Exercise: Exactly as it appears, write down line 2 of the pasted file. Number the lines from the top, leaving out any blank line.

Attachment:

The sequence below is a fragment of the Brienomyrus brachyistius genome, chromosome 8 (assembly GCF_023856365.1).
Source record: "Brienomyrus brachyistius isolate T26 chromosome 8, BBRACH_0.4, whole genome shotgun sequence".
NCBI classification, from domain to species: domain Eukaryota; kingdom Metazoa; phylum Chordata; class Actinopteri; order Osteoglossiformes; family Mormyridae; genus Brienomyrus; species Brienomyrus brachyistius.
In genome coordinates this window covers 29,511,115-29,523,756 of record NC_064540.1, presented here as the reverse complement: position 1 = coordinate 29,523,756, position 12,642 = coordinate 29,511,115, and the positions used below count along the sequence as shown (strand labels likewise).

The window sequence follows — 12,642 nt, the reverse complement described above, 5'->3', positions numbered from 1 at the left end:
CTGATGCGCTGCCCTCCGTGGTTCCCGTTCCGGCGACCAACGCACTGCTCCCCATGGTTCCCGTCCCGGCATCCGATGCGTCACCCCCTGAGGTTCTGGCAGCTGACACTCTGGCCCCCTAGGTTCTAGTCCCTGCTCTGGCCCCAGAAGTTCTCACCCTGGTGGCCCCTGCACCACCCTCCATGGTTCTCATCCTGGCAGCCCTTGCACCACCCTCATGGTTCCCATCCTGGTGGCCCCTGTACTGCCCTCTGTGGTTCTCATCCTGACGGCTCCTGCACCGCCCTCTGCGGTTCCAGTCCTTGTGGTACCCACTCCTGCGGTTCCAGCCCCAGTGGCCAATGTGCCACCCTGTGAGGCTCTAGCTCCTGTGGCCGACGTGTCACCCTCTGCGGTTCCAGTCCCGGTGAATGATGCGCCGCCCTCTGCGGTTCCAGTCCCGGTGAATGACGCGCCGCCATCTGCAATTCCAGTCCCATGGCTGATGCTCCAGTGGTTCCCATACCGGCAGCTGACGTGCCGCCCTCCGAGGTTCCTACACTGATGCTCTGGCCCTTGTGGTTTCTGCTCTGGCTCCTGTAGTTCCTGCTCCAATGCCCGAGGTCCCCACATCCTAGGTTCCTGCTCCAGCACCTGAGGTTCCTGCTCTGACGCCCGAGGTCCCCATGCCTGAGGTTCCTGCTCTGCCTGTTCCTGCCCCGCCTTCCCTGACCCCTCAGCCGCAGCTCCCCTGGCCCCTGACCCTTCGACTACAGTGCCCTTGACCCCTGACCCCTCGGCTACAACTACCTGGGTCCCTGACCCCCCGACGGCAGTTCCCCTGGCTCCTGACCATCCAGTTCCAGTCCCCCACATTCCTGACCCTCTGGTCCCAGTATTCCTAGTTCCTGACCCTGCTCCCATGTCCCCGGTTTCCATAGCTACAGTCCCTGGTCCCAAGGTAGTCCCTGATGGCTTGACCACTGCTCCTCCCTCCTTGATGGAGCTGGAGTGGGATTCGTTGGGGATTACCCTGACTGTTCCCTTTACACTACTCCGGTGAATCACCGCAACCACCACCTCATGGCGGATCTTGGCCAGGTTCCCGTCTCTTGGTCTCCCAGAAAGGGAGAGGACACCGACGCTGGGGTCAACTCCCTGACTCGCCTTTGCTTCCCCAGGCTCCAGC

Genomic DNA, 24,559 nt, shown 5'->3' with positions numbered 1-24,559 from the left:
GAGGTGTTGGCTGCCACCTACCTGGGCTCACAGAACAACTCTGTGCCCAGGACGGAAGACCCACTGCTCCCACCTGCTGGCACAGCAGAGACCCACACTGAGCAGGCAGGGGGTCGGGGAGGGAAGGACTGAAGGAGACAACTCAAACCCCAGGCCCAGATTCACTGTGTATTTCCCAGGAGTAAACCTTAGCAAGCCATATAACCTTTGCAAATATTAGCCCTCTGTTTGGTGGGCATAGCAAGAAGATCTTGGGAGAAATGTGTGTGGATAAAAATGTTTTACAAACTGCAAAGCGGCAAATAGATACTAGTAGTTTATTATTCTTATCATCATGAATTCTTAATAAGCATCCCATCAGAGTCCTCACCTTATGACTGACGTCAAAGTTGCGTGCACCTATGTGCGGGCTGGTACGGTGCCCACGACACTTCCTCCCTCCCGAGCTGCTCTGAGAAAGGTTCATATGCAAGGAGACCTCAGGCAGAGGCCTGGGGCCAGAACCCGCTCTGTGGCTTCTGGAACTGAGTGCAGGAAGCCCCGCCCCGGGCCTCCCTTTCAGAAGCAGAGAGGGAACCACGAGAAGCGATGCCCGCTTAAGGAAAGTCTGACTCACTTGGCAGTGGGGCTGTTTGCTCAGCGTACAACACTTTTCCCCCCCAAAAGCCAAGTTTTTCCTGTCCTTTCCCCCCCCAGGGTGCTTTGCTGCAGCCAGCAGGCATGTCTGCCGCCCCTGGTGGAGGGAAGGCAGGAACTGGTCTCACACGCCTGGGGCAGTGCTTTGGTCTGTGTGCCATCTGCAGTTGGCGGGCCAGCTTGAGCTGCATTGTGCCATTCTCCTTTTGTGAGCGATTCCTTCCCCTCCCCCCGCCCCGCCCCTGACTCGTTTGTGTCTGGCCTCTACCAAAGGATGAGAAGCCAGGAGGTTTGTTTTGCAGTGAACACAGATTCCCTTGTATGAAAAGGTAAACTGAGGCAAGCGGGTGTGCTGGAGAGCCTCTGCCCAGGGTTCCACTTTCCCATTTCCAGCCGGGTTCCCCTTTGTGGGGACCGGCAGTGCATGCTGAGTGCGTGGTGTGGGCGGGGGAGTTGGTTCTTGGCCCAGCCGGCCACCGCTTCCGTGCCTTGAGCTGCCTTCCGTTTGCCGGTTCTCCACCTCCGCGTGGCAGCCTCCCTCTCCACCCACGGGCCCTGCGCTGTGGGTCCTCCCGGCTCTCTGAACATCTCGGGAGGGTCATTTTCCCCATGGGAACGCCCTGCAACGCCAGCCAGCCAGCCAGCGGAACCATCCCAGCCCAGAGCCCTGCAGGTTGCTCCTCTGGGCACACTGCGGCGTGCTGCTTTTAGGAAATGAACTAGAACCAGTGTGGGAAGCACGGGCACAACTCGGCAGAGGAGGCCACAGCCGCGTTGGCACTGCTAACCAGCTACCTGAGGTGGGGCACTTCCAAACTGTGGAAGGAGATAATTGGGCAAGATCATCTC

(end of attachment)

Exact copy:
Source record: "Brienomyrus brachyistius isolate T26 chromosome 8, BBRACH_0.4, whole genome shotgun sequence".